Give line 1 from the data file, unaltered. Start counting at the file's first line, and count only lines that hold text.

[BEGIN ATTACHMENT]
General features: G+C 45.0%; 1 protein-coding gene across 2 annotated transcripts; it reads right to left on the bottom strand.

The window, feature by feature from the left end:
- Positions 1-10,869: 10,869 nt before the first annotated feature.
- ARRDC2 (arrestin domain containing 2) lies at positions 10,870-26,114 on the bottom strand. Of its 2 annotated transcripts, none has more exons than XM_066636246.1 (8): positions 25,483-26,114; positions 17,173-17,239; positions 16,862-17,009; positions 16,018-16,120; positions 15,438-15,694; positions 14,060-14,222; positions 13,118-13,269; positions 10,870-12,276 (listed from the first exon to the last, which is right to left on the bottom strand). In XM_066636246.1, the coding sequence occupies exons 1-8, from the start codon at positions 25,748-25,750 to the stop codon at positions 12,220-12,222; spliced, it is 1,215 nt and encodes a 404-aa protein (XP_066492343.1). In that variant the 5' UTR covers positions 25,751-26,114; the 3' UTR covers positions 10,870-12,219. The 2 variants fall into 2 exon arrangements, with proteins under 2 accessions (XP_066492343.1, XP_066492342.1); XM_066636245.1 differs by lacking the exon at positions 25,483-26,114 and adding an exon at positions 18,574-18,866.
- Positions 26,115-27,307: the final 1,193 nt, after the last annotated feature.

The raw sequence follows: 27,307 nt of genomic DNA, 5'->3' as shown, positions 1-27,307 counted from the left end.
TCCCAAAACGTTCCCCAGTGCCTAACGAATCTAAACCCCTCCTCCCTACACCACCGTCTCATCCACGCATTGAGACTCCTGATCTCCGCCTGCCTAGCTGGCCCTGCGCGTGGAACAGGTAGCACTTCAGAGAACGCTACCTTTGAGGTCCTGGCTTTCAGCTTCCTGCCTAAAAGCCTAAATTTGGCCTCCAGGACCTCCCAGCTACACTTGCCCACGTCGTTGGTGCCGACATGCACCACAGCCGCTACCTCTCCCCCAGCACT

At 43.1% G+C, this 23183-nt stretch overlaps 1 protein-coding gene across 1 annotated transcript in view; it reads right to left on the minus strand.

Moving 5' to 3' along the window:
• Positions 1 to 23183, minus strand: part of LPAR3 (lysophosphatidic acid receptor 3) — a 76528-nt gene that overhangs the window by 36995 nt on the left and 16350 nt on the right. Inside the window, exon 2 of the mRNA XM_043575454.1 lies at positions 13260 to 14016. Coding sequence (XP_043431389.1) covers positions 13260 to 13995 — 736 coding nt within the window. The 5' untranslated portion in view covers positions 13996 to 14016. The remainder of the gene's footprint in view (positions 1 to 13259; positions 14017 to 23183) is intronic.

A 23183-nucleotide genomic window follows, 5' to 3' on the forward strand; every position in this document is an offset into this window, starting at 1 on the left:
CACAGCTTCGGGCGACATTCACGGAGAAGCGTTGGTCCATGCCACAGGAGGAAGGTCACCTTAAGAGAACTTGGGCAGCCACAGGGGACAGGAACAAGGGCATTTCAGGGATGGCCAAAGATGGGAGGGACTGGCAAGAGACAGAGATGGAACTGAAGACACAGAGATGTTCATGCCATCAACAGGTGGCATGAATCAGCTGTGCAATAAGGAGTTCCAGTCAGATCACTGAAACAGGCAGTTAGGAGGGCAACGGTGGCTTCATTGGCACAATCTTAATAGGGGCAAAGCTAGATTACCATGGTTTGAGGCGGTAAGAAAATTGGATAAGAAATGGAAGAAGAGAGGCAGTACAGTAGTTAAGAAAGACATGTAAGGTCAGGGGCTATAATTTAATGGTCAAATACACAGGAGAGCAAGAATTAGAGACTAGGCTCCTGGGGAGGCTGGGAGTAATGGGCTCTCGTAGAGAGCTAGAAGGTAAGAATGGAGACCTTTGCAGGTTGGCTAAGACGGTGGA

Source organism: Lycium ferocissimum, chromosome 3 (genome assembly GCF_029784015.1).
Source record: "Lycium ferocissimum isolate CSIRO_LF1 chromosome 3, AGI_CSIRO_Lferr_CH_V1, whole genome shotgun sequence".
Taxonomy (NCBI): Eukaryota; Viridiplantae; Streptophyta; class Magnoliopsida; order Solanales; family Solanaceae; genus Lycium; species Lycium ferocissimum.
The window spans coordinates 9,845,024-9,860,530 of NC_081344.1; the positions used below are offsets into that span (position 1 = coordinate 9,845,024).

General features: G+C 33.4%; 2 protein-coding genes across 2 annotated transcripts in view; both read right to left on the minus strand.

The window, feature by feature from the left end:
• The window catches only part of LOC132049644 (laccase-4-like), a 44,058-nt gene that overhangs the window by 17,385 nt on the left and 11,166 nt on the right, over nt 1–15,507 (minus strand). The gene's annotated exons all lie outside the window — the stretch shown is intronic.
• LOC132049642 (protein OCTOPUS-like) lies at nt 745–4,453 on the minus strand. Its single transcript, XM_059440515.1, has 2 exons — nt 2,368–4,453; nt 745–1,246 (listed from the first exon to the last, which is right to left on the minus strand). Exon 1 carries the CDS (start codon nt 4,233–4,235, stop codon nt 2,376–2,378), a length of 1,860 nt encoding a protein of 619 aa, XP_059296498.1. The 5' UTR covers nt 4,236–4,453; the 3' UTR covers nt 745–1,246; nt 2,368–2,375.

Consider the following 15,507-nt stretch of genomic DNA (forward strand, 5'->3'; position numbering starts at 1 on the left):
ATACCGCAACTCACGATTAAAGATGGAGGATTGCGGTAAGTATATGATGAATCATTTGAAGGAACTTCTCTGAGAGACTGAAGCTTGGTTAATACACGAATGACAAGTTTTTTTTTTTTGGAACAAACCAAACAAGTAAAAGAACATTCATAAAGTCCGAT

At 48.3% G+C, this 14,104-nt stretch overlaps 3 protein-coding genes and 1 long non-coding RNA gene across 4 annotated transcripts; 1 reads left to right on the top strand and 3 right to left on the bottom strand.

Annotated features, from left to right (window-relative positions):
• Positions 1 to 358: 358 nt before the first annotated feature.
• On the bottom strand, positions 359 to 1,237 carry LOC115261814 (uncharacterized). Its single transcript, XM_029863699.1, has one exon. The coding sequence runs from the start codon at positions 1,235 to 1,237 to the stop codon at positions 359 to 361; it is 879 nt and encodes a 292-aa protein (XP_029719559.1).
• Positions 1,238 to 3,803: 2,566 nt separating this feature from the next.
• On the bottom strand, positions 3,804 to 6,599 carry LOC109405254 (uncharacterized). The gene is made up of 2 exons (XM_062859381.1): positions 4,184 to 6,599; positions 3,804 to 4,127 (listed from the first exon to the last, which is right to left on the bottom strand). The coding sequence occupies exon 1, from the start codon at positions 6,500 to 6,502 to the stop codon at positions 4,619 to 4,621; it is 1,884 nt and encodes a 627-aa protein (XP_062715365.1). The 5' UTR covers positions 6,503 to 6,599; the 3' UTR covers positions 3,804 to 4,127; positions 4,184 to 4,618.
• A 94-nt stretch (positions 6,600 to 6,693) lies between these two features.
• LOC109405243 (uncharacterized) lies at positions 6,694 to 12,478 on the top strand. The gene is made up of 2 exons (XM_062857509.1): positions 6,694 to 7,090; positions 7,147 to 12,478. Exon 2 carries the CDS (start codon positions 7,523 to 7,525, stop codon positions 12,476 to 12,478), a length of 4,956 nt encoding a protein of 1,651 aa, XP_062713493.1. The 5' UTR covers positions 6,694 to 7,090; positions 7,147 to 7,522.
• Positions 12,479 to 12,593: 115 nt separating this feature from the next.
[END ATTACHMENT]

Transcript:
General features: G+C 45.0%; 1 protein-coding gene across 2 annotated transcripts; it reads right to left on the bottom strand.